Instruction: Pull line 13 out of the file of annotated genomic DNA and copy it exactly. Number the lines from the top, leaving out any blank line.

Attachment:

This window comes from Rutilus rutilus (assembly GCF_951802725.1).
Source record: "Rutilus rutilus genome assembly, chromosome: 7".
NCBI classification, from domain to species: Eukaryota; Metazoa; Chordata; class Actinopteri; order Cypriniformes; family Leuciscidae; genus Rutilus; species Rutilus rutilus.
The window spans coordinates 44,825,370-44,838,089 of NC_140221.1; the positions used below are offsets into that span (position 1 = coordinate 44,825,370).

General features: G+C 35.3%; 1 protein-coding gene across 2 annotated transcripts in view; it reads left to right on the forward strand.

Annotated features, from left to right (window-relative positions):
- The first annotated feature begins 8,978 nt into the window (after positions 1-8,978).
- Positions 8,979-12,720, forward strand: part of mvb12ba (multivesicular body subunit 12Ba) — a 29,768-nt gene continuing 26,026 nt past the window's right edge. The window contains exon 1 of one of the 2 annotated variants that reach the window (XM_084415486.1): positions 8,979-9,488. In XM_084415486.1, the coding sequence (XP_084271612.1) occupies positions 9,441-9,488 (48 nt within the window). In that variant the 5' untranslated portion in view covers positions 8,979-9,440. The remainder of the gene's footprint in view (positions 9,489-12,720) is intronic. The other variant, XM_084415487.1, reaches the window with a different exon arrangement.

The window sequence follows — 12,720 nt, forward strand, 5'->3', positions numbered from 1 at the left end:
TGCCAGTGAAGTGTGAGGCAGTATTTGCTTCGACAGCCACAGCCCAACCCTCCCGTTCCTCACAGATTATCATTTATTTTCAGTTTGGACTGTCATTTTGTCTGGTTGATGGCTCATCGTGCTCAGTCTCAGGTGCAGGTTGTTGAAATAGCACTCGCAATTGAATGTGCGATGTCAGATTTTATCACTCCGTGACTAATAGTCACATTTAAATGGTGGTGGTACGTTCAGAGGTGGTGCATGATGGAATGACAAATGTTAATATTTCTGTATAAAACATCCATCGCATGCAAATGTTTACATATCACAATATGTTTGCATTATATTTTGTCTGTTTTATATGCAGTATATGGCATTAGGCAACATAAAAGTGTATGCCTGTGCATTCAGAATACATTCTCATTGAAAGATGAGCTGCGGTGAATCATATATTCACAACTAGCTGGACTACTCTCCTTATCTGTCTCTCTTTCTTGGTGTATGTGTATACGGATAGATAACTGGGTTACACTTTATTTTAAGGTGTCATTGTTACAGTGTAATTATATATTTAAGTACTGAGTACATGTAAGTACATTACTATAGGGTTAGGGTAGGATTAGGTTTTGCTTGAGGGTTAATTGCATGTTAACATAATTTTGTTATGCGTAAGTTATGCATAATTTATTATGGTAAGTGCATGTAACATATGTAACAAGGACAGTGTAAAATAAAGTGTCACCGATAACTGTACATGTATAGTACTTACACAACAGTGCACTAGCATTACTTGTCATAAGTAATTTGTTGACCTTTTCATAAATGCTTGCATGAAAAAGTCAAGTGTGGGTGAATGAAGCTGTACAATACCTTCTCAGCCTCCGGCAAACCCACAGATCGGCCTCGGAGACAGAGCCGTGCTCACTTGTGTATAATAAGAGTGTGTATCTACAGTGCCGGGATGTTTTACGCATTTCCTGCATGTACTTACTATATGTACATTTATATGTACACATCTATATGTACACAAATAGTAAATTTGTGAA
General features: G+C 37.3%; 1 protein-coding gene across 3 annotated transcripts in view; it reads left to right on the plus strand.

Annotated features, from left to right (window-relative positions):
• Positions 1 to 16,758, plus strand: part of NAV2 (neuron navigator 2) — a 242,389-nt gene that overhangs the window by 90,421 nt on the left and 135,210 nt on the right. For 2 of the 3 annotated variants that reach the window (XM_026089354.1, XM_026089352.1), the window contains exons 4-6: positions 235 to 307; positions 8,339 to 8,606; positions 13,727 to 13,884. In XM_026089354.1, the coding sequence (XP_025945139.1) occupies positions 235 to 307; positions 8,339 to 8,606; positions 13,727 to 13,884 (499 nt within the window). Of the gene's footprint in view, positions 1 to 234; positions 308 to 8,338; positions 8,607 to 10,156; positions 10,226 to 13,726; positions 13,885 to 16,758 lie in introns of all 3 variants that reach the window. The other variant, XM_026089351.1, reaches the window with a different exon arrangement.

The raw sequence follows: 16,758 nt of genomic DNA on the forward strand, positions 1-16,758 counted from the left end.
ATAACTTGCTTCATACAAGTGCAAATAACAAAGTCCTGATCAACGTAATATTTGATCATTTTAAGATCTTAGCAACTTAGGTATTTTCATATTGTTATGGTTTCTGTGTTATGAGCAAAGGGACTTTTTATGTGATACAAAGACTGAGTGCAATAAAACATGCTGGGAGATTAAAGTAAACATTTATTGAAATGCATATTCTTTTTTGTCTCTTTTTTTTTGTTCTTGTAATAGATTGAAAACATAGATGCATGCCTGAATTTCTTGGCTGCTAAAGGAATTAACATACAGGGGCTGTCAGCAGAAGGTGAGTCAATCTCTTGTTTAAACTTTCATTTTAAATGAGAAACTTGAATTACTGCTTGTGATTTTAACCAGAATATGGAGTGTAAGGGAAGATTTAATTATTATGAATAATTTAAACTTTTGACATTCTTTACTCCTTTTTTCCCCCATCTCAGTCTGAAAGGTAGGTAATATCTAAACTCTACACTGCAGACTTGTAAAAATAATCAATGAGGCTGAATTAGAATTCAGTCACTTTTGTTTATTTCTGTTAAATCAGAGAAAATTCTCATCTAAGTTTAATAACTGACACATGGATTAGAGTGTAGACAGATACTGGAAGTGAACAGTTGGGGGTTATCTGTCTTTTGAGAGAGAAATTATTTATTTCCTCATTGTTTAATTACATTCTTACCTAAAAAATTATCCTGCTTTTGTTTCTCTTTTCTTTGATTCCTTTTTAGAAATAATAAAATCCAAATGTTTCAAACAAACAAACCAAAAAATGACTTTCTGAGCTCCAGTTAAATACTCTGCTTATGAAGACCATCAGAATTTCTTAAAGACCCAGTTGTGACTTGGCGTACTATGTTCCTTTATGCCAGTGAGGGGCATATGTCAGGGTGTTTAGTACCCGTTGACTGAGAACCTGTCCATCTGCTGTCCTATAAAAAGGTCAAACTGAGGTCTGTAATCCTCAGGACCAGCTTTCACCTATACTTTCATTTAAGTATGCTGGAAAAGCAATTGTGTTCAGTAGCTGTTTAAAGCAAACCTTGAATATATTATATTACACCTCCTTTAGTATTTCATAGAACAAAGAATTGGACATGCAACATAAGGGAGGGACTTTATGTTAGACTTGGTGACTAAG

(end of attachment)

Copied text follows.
• Positions 1 to 16,758, plus strand: part of NAV2 (neuron navigator 2) — a 242,389-nt gene that overhangs the window by 90,421 nt on the left and 135,210 nt on the right. For 2 of the 3 annotated variants that reach the window (XM_026089354.1, XM_026089352.1), the window contains exons 4-6: positions 235 to 307; positions 8,339 to 8,606; positions 13,727 to 13,884. In XM_026089354.1, the coding sequence (XP_025945139.1) occupies positions 235 to 307; positions 8,339 to 8,606; positions 13,727 to 13,884 (499 nt within the window). Of the gene's footprint in view, positions 1 to 234; positions 308 to 8,338; positions 8,607 to 10,156; positions 10,226 to 13,726; positions 13,885 to 16,758 lie in introns of all 3 variants that reach the window. The other variant, XM_026089351.1, reaches the window with a different exon arrangement.